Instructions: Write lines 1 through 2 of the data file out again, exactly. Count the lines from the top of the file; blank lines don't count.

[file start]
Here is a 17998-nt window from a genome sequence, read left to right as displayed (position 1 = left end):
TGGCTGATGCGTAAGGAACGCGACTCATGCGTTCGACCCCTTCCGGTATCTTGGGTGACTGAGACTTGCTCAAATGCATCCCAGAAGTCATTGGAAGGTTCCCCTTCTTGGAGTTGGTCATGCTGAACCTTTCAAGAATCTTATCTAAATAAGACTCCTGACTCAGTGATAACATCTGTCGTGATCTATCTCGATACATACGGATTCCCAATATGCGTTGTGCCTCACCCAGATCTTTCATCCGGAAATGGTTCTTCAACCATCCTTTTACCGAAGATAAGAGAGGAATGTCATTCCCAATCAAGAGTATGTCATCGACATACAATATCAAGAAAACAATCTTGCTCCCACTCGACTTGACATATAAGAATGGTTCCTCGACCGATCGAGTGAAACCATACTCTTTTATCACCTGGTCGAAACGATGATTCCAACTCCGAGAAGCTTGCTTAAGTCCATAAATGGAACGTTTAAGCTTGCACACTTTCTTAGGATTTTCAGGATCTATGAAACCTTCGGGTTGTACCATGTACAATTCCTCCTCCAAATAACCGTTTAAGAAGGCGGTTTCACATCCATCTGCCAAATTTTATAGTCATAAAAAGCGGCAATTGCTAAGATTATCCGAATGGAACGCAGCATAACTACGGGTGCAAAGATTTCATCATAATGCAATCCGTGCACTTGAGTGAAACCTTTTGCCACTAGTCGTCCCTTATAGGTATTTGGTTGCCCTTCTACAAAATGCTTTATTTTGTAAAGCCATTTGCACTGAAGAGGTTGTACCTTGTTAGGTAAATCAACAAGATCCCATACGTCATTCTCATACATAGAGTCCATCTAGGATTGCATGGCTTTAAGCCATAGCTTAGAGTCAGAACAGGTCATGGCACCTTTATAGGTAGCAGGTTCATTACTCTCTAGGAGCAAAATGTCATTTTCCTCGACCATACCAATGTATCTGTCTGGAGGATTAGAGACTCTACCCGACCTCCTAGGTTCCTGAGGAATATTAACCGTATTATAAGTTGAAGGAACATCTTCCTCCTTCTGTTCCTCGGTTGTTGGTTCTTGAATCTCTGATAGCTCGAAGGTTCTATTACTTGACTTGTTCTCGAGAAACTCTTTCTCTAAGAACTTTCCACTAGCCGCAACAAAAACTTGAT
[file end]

Here is a 17998-nt window from a genome sequence, read left to right as displayed (position 1 = left end):
TGGCTGATGCGTAAGGAACGCGACTCATGCGTTCGACCCCTTCCGGTATCTTGGGTGACTGAGACTTGCTCAAATGCATCCCAGAAGTCATTGGAAGGTTCCCCTTCTTGGAGTTGGTCATGCTGAACCTTTCAAGAATCTTATCTAAATAAGACTCCTGACTCAGTGATAACATCTGTCGTGATCTATCTCGATACATACGGATTCCCAATATGCGTTGTGCCTCACCCAGATCTTTCATCCGGAAATGGTTCTTCAACCATCCTTTTACCGAAGATAAGAGAGGAATGTCATTCCCAATCAAGAGTATGTCATCGACATACAATATCAAGAAAACAATCTTGCTCCCACTCGACTTGACATATAAGAATGGTTCCTCGACCGATCGAGTGAAACCATACTCTTTTATCACCTGGTCGAAACGATGATTCCAACTCCGAGAAGCTTGCTTAAGTCCATAAATGGAACGTTTAAGCTTGCACACTTTCTTAGGATTTTCAGGATCTATGAAACCTTCGGGTTGTACCATGTACAATTCCTCCTCCAAATAACCGTTTAAGAAGGCGGTTTCACATCCATCTGCCAAATTTTATAGTCATAAAAAGCGGCAATTGCTAAGATTATCCGAATGGAACGCAGCATAACTACGGGTGCAAAGATTTCATCATAATGCAATCCGTGCACTTGAGTGAAACCTTTTGCCACTAGTCGTCCCTTATAGGTATTTGGTTGCCCTTCTACAAAATGCTTTATTTTGTAAAGCCATTTGCACTGAAGAGGTTGTACCTTGTTAGGTAAATCAACAAGATCCCATACGTCATTCTCATACATAGAGTCCATCTAGGATTGCATGGCTTTAAGCCATAGCTTAGAGTCAGAACAGGTCATGGCACCTTTATAGGTAGCAGGTTCATTACTCTCTAGGAGCAAAATGTCATTTTCCTCGACCATACCAATGTATCTGTCTGGAGGATTAGAGACTCTACCCGACCTCCTAGGTTCCTGAGGAATATTAACCGTATTATAAGTTGAAGGAACATCTTCCTCCTTCTGTTCCTCGGTTGTTGGTTCTTGAATCTCTGATAGCTCGAAGGTTCTATTACTTGACTTGTTCTCGAGAAACTCTTTCTCTAAGAACTTTCCACTAGCCGCAACAAAAACTTGAT